The city of Nacogdoches, Texas, worked with partners to reduce maintenance costs, increase sustainability, and beautify three highway medians with native grasses and flowering forbs for erosion control and beautification.
Finding ways to solve conservation problems with plants is one of the hallmarks of the USDA-Natural Resources Conservation Service's Plant Materials Program. The East Texas Plant Materials Center (ETPMC) in Nacogdoches, Texas, was recently contacted by the city leadership of Nacogdoches with a problem. The median of Texas Highway 59 at the northern entrance of the city was planted with non-native bermudagrass and bahiagrass. While the grasses provided some erosion control, they required frequent mowing in the summer and in the winter, were dormant and unsightly. The city was searching for a solution that would reduce mowing frequency, increase sustainability, and provide beautification of the city entryway.
City leaders met with ETPMC and Texas Native Seeds staff and developed a plan and set a planting date. Dawn Stover, ETPMC Agronomist, and Tyler Wayland with Texas Native Seeds, developed a seeding mix of native wildflowers, grasses, and legumes that would provide cover and color throughout the growing seasons for the benefit of pollinators. The mix included several USDA NRCS Plant Materials Program conservation plant releases, Texas Native Seeds plant releases, as well as commercially produced wildflower species that are adapted to the climate and soils of East Texas. More information about the releases and species used in the planting can be found on the Texas NRCS news page: Blooming with pride | Natural Resources Conservation Service (usda.gov).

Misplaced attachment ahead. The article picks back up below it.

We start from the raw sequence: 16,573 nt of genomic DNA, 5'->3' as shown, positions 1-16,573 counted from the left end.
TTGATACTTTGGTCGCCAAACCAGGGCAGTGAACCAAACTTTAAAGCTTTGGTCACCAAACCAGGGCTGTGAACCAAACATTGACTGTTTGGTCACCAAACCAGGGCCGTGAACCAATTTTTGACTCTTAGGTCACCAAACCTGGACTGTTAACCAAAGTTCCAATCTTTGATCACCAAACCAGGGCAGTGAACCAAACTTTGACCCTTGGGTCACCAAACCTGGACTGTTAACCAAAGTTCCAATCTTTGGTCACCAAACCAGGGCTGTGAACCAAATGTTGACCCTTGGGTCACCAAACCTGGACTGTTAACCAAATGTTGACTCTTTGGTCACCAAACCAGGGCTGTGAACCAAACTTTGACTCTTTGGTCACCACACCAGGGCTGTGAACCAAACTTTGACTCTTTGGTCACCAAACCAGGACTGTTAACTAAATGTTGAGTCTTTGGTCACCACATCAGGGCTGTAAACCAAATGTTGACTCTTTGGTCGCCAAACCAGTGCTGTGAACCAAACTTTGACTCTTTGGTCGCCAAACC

The planting was conducted in February 2023 by ETPMC and Texas Native Seeds staff, and it wasn’t long before the area was bursting with color from the annual phlox used for rapid cover and color while the perennial grasses and wildflowers established. The blooms created a stir on social media, drivers pulled over to take pictures, and local news covered the project.
The solution Nacogdoches city leadership found to their conservation problem provided much more than beautiful flowers. It allowed for outreach to the public about the importance of native plants, how they function to help and protect the environment, and showcased their use in an urban setting. More plantings are planned for beautification of Nacogdoches. For more information on this planting please contact the East Texas Plant Materials Center.
For additional information on specific species of
plants mentioned, please see the USDA PLANTS database. Technical information and guidance on the use of conservation plants to address resource concerns can be found on the Plant Materials Program website or contact the nearest Plant Materials Center or plant materials specialist.